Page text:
The irony is that the financial community doesn’t actually require too heavy of a lift from lawmakers. Wall Street doesn’t care if D.C. policymakers forego the elusive “grand bargain” this time around, nor do they harp on overhauling of entitlements programs in the short run. They don’t care if Republicans cave on raising tax rates, or Democrats uphold their principles of preserving the social safety net—as long as there is some type of plan so that people know their tax rates for 2013 and so that businesses can plan for profit margins.
“People just want to avoid the disaster scenario and get enough of a deal to avoid the really bad outcome,” Feinman says. “The immediate problem has not been that the deficit is too big. It’s that the economy is not strong enough. Let’s not lose sight of the ball: The economy needs to be stronger.”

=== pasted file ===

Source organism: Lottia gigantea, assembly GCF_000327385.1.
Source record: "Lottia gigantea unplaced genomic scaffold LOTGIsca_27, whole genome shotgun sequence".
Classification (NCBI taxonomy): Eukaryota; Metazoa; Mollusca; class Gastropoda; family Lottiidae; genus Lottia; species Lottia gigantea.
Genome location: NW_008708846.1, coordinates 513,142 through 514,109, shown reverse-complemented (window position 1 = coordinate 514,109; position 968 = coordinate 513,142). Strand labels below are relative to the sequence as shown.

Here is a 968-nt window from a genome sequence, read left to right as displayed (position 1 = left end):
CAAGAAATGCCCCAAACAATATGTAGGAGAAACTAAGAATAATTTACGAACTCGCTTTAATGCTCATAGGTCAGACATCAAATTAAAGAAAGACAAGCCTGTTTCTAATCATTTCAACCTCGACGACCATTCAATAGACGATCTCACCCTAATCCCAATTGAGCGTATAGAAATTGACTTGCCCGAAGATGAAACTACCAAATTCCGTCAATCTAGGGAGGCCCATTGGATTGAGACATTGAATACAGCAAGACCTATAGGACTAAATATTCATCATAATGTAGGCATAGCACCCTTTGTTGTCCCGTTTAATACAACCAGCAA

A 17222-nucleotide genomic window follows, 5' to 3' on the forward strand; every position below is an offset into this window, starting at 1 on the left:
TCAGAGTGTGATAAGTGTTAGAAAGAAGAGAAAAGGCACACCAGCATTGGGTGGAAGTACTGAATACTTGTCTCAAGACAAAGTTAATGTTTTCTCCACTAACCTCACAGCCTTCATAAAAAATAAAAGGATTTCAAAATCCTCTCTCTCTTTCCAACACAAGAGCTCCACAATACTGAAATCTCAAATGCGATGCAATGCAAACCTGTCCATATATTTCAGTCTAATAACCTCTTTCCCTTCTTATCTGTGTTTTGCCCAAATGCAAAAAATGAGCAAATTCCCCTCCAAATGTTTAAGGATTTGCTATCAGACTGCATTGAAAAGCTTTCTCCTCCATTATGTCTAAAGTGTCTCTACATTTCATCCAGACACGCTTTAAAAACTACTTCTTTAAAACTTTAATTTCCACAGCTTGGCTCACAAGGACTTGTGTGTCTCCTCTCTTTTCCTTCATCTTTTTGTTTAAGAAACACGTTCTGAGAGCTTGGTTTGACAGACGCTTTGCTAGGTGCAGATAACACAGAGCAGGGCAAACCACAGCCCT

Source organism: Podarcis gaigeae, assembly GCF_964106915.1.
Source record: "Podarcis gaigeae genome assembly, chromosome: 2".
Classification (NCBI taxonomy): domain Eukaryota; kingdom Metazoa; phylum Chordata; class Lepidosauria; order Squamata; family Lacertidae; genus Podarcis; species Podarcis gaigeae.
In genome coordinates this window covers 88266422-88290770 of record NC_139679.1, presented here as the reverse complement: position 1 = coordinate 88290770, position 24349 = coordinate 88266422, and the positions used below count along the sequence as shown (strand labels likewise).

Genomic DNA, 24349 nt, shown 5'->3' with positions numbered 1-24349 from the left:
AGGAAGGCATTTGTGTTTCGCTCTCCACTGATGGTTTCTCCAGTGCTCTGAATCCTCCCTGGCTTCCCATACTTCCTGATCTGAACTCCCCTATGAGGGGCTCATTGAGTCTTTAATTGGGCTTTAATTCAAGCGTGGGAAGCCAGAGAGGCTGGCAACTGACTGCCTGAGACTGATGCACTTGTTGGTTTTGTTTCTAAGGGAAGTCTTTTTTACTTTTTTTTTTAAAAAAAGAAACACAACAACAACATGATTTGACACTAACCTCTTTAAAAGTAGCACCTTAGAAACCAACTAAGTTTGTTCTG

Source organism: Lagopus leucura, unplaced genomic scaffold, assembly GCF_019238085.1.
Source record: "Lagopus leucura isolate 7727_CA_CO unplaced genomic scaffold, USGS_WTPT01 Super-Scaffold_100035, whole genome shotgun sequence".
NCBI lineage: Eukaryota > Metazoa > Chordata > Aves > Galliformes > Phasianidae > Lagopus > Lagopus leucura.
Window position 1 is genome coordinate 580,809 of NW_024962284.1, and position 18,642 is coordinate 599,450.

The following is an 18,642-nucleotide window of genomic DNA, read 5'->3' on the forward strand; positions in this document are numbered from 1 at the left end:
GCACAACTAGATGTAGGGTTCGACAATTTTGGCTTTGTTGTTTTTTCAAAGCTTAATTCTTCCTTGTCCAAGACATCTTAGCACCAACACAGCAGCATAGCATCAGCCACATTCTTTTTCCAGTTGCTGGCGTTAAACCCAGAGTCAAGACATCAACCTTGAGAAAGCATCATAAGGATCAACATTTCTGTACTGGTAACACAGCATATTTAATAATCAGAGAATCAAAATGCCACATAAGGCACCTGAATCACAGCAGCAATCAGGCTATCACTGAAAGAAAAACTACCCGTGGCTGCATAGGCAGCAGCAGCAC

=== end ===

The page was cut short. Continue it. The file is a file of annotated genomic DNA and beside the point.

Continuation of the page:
The most important aspect of a fiscal-cliff deal, to the New York financial community, is to take any fiscal drag out of the equation by undoing across-the-board spending cuts and by ensuring that huge swaths of people’s taxes don’t go up. Some additional economic stimulus would not hurt either, West says, to continue to boost the economy.